Copperopolis

( 1 )

Editorial Reviews

All Music Guide - Hal Horowitz
Longtime Charlie Hunter associates John Ellis reeds and keys and drummer Derrek Phillips were soon to leave the fold after the recording of this session, but there is no sign of undue tension in this typically impressive set. The proceedings kick off with the hard rocking "Cueball Bobbin'...," where Ellis switches from keys to sax and back as Hunter rips into some of his hardest rocking riffs, weaving around the other instruments like a prizefighter taunting his opponent. If nothing else quite matches the driving intensity of that track, the rest is immensely enjoyable jazz-rock fusion that plays far more to the jazz side of that equation. The disc was recorded in New ...
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Editorial Reviews

All Music Guide - Hal Horowitz
Longtime Charlie Hunter associates John Ellis reeds and keys and drummer Derrek Phillips were soon to leave the fold after the recording of this session, but there is no sign of undue tension in this typically impressive set. The proceedings kick off with the hard rocking "Cueball Bobbin'...," where Ellis switches from keys to sax and back as Hunter rips into some of his hardest rocking riffs, weaving around the other instruments like a prizefighter taunting his opponent. If nothing else quite matches the driving intensity of that track, the rest is immensely enjoyable jazz-rock fusion that plays far more to the jazz side of that equation. The disc was recorded in New Orleans, which might account for the spooky second-line rhythm of "Swamba Redux," a taut concoction that features Ellis' melodica on the opening lines, followed by his impassioned tenor blowing. These three play together with a loose precision that's both slippery and rugged, finding a groove and riding it on material that slides through surprises and changes but never seems showy for the sake of it. The trio pushes into minor-key avant-garde territory on the opening of the title track, before settling into a dark bluesy shuffle somewhat like Miles Davis' work with John McLaughlin. When Ellis blows dirty sax against Hunter's growling tremolo guitar lines, the tune takes off to the stratosphere. It's one of the moments that, even at close to six minutes, fades out too soon. Co-producers Hunter and Chris Finney often isolate the guitar in one speaker and the sax in the other, which provides a live feel and a vivid tension between the two instruments. The portentously titled "A Street Fight Could Break Out" is a surprisingly jaunty side trip; its walking, finger-popping bassline provides some of the album's lighter moments. The closing take on Thelonious Monk's "Think of One," the album's sole cover, is transformed by more second-line drumming and an Ellis tenor solo that sizzles. Most impressive, though, is how the three members play off and respond to each other, with nobody, even Hunter, stealing the spotlight on a disc that keeps revealing new twists. If this is to be the final bow of this configuration, at least the bandmembers leave on top.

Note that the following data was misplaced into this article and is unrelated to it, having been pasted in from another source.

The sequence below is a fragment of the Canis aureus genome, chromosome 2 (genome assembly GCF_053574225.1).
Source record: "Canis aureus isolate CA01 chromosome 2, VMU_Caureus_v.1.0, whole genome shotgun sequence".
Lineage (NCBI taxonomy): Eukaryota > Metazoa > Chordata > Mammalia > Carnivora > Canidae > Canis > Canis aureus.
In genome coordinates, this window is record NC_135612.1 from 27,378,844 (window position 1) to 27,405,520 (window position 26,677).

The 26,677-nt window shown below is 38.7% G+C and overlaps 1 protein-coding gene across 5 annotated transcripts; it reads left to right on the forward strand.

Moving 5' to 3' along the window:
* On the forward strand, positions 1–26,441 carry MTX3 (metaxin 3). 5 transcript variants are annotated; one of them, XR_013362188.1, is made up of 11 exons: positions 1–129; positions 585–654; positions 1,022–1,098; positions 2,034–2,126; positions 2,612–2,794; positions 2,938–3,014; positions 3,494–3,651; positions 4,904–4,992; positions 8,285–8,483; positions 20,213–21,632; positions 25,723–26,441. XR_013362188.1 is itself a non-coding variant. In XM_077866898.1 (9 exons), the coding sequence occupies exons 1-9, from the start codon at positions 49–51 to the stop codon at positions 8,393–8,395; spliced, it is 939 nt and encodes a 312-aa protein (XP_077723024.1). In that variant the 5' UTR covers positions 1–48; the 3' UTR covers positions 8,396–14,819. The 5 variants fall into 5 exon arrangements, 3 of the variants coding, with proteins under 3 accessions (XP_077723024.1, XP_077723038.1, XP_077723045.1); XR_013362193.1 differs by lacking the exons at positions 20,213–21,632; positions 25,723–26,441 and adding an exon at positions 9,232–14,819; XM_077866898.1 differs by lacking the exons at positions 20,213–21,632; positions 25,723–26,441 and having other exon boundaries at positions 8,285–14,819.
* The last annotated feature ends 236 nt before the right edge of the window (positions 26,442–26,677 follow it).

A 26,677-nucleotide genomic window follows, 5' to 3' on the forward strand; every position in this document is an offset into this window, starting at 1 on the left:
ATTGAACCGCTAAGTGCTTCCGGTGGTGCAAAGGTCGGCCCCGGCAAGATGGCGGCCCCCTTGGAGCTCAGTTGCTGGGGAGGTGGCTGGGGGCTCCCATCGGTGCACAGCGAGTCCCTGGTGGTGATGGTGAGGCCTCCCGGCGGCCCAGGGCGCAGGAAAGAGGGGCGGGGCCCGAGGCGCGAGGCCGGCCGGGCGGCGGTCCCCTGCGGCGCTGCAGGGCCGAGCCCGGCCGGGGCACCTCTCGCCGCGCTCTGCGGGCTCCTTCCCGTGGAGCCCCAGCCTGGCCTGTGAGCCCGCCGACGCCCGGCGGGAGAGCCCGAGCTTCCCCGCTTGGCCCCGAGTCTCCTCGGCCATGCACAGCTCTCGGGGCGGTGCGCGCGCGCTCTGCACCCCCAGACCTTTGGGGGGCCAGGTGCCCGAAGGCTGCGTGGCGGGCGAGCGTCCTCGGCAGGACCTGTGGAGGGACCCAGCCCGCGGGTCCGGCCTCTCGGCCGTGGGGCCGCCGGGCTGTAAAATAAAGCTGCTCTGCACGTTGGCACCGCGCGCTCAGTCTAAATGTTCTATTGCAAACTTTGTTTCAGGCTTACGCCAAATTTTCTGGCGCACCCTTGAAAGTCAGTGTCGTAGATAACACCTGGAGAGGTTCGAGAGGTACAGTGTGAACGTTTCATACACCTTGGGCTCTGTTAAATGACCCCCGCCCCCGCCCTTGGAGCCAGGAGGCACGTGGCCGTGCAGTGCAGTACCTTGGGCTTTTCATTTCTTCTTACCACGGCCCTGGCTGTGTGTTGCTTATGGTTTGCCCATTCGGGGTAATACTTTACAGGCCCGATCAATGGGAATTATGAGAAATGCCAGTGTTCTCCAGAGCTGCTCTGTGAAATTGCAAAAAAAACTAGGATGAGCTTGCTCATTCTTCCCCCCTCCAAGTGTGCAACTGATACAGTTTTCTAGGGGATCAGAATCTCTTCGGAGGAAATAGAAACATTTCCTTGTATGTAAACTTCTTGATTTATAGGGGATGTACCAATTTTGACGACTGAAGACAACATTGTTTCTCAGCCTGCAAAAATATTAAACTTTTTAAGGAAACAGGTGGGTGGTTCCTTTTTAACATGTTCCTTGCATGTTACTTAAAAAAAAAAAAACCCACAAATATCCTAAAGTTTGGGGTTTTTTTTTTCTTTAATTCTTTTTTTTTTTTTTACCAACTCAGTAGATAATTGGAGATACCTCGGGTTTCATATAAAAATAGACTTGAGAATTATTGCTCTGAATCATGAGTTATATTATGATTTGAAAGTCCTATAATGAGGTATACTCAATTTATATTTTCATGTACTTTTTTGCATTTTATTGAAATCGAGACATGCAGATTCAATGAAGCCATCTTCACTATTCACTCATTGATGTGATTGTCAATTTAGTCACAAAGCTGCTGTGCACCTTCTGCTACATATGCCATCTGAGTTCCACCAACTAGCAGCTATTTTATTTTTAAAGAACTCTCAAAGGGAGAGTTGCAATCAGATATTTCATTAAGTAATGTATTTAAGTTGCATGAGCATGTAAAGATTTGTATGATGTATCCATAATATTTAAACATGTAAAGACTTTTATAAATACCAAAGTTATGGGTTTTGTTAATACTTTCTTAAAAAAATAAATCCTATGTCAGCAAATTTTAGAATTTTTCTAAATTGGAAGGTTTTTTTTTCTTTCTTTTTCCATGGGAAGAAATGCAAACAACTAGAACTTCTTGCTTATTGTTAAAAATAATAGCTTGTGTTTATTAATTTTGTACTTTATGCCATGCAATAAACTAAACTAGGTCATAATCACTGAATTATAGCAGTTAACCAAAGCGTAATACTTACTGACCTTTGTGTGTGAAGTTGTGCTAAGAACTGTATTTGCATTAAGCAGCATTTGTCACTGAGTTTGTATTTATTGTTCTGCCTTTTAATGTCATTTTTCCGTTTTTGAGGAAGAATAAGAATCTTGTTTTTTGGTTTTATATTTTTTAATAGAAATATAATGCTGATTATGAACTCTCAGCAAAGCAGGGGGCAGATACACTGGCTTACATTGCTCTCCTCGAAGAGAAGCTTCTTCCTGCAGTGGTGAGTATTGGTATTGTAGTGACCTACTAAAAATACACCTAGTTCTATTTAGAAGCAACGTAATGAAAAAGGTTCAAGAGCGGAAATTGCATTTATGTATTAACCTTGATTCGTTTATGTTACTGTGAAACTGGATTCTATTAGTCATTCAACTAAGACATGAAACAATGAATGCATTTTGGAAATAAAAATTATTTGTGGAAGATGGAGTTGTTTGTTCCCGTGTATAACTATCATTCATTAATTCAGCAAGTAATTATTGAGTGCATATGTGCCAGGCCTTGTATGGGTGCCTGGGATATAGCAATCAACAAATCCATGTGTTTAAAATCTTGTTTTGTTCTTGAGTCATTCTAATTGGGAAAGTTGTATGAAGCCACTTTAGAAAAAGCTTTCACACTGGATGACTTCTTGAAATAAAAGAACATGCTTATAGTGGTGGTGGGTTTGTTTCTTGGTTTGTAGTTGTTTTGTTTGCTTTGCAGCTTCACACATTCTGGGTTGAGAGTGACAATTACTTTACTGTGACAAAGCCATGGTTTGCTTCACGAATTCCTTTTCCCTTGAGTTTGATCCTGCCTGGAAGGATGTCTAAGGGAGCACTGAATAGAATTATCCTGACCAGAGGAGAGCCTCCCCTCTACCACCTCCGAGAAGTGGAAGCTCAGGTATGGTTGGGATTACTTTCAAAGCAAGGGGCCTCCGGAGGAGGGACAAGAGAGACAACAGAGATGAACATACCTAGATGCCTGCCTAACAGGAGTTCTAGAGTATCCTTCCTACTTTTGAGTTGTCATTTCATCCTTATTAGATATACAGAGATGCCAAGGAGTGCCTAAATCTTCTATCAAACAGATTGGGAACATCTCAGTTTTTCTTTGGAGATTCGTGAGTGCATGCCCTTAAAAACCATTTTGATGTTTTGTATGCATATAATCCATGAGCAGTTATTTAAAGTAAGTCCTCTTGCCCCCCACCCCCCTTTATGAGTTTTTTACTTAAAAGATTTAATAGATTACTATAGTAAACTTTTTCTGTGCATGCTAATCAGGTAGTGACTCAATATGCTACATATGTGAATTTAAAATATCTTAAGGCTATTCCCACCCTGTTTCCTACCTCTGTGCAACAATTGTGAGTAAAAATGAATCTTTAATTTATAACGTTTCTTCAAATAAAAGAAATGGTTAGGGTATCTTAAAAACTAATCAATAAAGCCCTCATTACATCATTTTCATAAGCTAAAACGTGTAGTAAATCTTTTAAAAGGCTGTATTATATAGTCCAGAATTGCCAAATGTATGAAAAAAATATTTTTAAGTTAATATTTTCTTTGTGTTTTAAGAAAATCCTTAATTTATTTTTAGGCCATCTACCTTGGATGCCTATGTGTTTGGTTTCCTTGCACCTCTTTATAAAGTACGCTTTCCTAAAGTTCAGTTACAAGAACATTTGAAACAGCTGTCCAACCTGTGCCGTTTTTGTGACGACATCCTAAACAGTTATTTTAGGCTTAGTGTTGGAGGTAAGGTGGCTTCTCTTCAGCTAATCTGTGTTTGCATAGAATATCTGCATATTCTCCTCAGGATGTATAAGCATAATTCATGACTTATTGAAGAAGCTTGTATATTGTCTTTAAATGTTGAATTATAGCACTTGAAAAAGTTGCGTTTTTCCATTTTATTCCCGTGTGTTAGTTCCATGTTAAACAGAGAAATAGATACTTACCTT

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Product Details

  • Release Date: 3/17/2006
  • Label: P-Vine Japan
  • EAN: 4995879222409
  • Catalog Number: 22240

Tracks

Disc 1
  1. 1 Cueball Bobbin'... (7:06)
  2. 2 Frontman (5:39)
  3. 3 Swamba Redux (6:24)
  4. 4 Copperopolis (5:52)
  5. 5 Blue Sock (8:09)
  6. 6 The Pursuit Package (2:14)
  7. 7 A Street Fight Could Break Out (6:49)
  8. 8 Drop the Rock (6:26)
  9. 9 Think of One (5:20)
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Album Credits

Performance Credits
Charlie Hunter Trio Primary Artist
Charlie Hunter Indexed Contributor, Guitar, 8-string Guitar
Derrek Phillips Drums
John Ellis Bass Clarinet, Tenor Saxophone, Melodica, Wurlitzer
Technical Credits
John Ellis Composer
Charlie Hunter Composer, Producer, Audio Production
Thelonious Monk Composer
Greg Caibi Mastering
Chris Finney Producer, Engineer, Audio Production
Derrek Phillips Composer
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Customer Reviews

Average Rating 5
( 1 )
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Sort by: Showing 1 Customer Reviews
  • Anonymous

    Posted October 1, 2010

    Not Bad Live.

    Chicago Jazz Fest. on 9/1/06, it was a good show. Not to bad live, but I enjoy his CD's more on my car or home radio. Over all good music, you can't go wrong with any CD. Give a look at his DVD's too.

    Was this review helpful? Yes  No   Report this review
Sort by: Showing 1 Customer Reviews